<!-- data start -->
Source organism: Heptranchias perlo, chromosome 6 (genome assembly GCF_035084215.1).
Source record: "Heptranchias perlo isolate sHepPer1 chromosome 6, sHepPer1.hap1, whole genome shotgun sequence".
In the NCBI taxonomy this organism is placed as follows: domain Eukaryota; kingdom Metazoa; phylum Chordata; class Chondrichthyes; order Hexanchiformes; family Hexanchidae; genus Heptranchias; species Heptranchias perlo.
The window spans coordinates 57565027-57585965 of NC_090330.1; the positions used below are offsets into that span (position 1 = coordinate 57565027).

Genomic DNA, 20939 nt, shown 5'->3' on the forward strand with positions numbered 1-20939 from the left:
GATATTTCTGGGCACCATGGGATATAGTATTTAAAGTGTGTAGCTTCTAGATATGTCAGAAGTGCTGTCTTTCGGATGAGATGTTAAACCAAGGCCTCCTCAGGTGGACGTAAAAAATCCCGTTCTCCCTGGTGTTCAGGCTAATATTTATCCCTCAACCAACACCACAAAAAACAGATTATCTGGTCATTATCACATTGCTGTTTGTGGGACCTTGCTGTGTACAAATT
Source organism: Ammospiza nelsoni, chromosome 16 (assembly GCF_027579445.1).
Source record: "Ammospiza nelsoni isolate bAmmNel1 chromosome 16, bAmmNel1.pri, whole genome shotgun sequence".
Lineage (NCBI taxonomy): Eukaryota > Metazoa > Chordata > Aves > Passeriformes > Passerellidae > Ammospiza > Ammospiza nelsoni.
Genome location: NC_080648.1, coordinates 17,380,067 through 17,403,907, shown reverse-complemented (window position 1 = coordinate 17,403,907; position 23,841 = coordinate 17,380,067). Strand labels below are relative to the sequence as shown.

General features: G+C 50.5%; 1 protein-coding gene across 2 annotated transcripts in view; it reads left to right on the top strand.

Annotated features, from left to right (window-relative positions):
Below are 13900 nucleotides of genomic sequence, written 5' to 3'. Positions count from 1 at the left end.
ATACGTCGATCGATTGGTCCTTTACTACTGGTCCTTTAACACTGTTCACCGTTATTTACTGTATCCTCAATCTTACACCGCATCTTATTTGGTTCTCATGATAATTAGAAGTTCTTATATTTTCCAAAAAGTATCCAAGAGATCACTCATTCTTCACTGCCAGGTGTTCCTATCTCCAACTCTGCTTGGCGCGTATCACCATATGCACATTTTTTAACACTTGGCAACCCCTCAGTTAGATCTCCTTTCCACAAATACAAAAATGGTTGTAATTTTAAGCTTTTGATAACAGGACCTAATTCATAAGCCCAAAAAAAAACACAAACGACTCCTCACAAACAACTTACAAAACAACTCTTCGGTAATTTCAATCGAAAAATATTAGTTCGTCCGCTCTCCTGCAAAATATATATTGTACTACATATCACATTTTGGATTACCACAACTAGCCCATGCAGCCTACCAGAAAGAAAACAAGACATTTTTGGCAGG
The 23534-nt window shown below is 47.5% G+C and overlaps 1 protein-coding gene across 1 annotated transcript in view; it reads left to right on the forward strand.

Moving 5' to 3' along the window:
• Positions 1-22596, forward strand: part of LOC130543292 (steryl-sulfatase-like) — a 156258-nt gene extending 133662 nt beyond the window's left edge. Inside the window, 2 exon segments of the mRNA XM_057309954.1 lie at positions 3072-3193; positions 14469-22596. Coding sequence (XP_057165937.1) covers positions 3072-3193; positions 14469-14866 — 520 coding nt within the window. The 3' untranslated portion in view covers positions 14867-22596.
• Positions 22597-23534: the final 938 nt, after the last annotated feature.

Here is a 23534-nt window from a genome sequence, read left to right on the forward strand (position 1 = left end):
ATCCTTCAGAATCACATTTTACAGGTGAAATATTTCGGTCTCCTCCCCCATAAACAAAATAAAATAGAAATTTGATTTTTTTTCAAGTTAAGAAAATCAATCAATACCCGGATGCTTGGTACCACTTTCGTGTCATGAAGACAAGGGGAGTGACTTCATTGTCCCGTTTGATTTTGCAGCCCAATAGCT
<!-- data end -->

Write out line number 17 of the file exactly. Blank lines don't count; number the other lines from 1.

• Positions 1-22596, forward strand: part of LOC130543292 (steryl-sulfatase-like) — a 156258-nt gene extending 133662 nt beyond the window's left edge. Inside the window, 2 exon segments of the mRNA XM_057309954.1 lie at positions 3072-3193; positions 14469-22596. Coding sequence (XP_057165937.1) covers positions 3072-3193; positions 14469-14866 — 520 coding nt within the window. The 3' untranslated portion in view covers positions 14867-22596.